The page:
In the midst of the global coronavirus outbreak, paying for unexpected medical expenses is a major concern for many Americans and their families. While most insurers are eliminating deductibles and copays for COVID-19 testing, the full cost of treatment and potential hospitalization are unfortunately not covered under many plans. While we hope your family remains safe and healthy during the pandemic, it’s wise to have a plan in place to help cover unexpected medical costs, whether it’s related to COVID-19 or another illness or injury down the line.

Fortunately, there are solutions available to help you save for unexpected medical bills so that you and your family can focus on what truly matters: getting healthy. A health savings account (HSA) is one of the most efficient savings vehicles that an individual can take advantage of to help save for future medical costs, however, it’s not appropriate for everyone. Make sure to consider all the pros and cons before opening an account.

Who Should Consider an HSA?

First and foremost, you must have a high deductible insurance plan as these plans give you the option to put more savings toward health care and retirement savings. You must also be diligent about saving for future medical costs. Additionally, it is important to keep in mind how much you can actually save annually under federal regulations. Individuals can contribute up to $3,500 and families have a contribution limit of $7,100 in 2020, while if you are 55 or older you can contribute an additional $1,000.

Before opening an HSA, make sure to review these additional benefits and drawbacks to determine if this account will help you reach your savings goals and meet your health care needs.

The Tax and Inheritance Benefits of HSAs

One of the most significant advantages of HSAs is the triple tax benefit. If you are using an HSA for qualified medical expenses, funds contributed to HSAs are tax-deductible, meaning the amount can be taken out of your taxable income for that year. The funds in the account can be invested and the earnings accumulate tax free.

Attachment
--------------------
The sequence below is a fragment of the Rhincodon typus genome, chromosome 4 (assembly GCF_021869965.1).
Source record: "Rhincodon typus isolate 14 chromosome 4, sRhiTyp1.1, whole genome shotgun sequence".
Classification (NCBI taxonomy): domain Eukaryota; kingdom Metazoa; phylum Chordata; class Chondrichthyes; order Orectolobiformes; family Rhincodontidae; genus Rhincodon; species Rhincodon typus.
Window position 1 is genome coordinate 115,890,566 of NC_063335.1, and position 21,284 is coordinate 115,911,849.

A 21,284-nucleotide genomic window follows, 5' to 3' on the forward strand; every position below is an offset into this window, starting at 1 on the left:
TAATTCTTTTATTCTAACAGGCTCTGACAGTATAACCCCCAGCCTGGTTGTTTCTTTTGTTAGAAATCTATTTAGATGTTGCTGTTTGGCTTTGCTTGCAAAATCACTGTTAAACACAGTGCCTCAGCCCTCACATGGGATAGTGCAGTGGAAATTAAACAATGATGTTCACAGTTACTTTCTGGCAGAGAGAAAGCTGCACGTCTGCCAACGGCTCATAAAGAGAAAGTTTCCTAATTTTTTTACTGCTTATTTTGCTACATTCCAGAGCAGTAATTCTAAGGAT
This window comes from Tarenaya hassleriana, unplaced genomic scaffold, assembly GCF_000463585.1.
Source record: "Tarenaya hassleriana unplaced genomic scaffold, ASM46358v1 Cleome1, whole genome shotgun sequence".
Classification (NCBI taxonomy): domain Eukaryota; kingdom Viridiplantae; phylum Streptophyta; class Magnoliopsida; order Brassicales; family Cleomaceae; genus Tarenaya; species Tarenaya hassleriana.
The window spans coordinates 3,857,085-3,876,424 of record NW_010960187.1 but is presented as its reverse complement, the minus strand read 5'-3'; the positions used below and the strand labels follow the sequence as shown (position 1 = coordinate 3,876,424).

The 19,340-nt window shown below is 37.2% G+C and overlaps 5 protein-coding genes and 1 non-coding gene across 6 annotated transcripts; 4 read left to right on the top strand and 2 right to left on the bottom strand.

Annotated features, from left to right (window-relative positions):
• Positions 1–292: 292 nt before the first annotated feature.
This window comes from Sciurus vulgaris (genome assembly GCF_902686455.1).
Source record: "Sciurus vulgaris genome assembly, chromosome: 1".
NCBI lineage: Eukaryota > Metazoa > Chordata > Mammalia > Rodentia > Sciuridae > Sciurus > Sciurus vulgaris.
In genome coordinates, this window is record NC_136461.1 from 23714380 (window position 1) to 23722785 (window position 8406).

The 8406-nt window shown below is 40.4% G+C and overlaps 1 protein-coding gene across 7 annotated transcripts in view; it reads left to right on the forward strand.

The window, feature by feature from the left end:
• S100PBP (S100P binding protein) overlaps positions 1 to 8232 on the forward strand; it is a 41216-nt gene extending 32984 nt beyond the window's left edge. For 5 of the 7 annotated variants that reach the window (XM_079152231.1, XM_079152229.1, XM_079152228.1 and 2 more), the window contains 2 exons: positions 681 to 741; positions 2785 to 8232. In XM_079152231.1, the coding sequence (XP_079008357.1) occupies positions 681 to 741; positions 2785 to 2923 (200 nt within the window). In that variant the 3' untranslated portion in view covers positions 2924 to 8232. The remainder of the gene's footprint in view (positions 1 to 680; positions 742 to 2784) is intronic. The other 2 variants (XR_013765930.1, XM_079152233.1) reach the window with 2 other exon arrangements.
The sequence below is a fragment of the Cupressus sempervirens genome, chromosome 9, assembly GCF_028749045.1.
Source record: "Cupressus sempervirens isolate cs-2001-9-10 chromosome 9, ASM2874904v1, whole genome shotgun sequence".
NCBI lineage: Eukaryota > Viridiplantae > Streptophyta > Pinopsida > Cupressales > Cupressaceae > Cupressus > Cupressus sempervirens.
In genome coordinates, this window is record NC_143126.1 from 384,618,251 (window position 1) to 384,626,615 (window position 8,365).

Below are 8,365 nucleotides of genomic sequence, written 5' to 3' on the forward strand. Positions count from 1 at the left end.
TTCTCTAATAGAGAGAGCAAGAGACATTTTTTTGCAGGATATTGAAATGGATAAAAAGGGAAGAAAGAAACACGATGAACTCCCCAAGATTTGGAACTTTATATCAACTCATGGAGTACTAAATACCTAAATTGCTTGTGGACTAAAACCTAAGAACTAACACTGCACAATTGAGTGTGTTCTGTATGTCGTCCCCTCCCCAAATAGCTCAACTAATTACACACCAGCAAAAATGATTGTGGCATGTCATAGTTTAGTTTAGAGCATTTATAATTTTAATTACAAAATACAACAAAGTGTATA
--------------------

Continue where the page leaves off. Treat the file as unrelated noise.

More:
Additionally, the SECURE Act has eliminated stretch IRAs, which previously allowed beneficiaries to continue to grow an IRA tax-deferred with lower required minimum distributions over the course of several decades. Under the new retirement legislation, HSAs could prove to be a useful alternative for individuals looking to gift money to their heirs. Anyone can make a distribution to an account holder’s HSA, meaning that parents or grandparents can contribute to their children’s HSAs on their behalf. Unlike IRAs, health savings accounts don’t have required minimum distributions, so HSAs can keep growing until they are needed.

The Risks of High Penalties and Account Fees

As soon as you reach the age of 65, you’re able to use the funds in your HSA account for anything, health care-related or otherwise. However, if you use your HSA for nonqualified expenses before you reach 65, you will be subject to a 20% penalty. In addition to that penalty, you’ll be taxed on the amount you withdraw for non-medical purposes. This means that it is important for you to remain diligent and only use the funds in their HSA for qualified medical expenses.

It is also important to consider that HSAs charge a high general account fee. Some HSA accounts will charge a monthly fee, while other accounts charge a fee for each transaction you make. These fees can eat into the savings you’ll reap from having an HSA in the first place. However, under the Affordable Care Act and other legislative proposals, there are initiatives seeking more flexibility and options in terms of providers, rather than just your local bank.

Despite certain drawbacks, HSAs are a useful savings tool and should certainly be considered during the financial planning process. Get in touch with a member of the NEIRG team if you are interested in learning more about opening an HSA account.